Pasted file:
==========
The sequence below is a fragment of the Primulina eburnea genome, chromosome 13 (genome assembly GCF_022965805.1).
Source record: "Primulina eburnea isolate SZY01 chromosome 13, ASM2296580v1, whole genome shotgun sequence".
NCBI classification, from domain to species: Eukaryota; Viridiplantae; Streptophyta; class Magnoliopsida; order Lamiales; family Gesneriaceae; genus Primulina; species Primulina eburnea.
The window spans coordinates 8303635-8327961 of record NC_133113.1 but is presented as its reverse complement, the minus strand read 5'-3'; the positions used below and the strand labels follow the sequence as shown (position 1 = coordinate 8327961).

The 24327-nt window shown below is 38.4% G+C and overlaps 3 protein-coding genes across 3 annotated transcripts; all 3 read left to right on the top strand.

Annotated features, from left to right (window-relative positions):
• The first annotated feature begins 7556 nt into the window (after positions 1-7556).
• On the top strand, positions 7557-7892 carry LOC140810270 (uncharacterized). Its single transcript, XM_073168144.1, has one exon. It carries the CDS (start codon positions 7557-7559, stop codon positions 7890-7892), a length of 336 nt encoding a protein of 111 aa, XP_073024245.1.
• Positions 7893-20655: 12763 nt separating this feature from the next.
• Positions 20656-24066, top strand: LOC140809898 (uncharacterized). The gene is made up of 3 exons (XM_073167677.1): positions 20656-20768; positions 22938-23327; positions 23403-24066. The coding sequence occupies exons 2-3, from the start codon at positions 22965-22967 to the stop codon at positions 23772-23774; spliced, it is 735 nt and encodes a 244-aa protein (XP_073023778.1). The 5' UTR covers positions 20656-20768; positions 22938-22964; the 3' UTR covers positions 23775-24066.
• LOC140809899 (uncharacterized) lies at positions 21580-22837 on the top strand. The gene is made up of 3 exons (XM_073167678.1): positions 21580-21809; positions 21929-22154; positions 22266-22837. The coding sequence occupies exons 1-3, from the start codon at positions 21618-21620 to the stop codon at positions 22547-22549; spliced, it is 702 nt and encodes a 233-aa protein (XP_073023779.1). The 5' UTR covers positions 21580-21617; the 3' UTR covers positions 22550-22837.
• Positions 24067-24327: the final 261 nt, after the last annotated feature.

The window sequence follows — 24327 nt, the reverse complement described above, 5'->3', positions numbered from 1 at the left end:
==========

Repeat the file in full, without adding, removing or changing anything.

The sequence below is a fragment of the Primulina eburnea genome, chromosome 13 (genome assembly GCF_022965805.1).
Source record: "Primulina eburnea isolate SZY01 chromosome 13, ASM2296580v1, whole genome shotgun sequence".
NCBI classification, from domain to species: Eukaryota; Viridiplantae; Streptophyta; class Magnoliopsida; order Lamiales; family Gesneriaceae; genus Primulina; species Primulina eburnea.
The window spans coordinates 8303635-8327961 of record NC_133113.1 but is presented as its reverse complement, the minus strand read 5'-3'; the positions used below and the strand labels follow the sequence as shown (position 1 = coordinate 8327961).

The 24327-nt window shown below is 38.4% G+C and overlaps 3 protein-coding genes across 3 annotated transcripts; all 3 read left to right on the top strand.

Annotated features, from left to right (window-relative positions):
• The first annotated feature begins 7556 nt into the window (after positions 1-7556).
• On the top strand, positions 7557-7892 carry LOC140810270 (uncharacterized). Its single transcript, XM_073168144.1, has one exon. It carries the CDS (start codon positions 7557-7559, stop codon positions 7890-7892), a length of 336 nt encoding a protein of 111 aa, XP_073024245.1.
• Positions 7893-20655: 12763 nt separating this feature from the next.
• Positions 20656-24066, top strand: LOC140809898 (uncharacterized). The gene is made up of 3 exons (XM_073167677.1): positions 20656-20768; positions 22938-23327; positions 23403-24066. The coding sequence occupies exons 2-3, from the start codon at positions 22965-22967 to the stop codon at positions 23772-23774; spliced, it is 735 nt and encodes a 244-aa protein (XP_073023778.1). The 5' UTR covers positions 20656-20768; positions 22938-22964; the 3' UTR covers positions 23775-24066.
• LOC140809899 (uncharacterized) lies at positions 21580-22837 on the top strand. The gene is made up of 3 exons (XM_073167678.1): positions 21580-21809; positions 21929-22154; positions 22266-22837. The coding sequence occupies exons 1-3, from the start codon at positions 21618-21620 to the stop codon at positions 22547-22549; spliced, it is 702 nt and encodes a 233-aa protein (XP_073023779.1). The 5' UTR covers positions 21580-21617; the 3' UTR covers positions 22550-22837.
• Positions 24067-24327: the final 261 nt, after the last annotated feature.

The window sequence follows — 24327 nt, the reverse complement described above, 5'->3', positions numbered from 1 at the left end: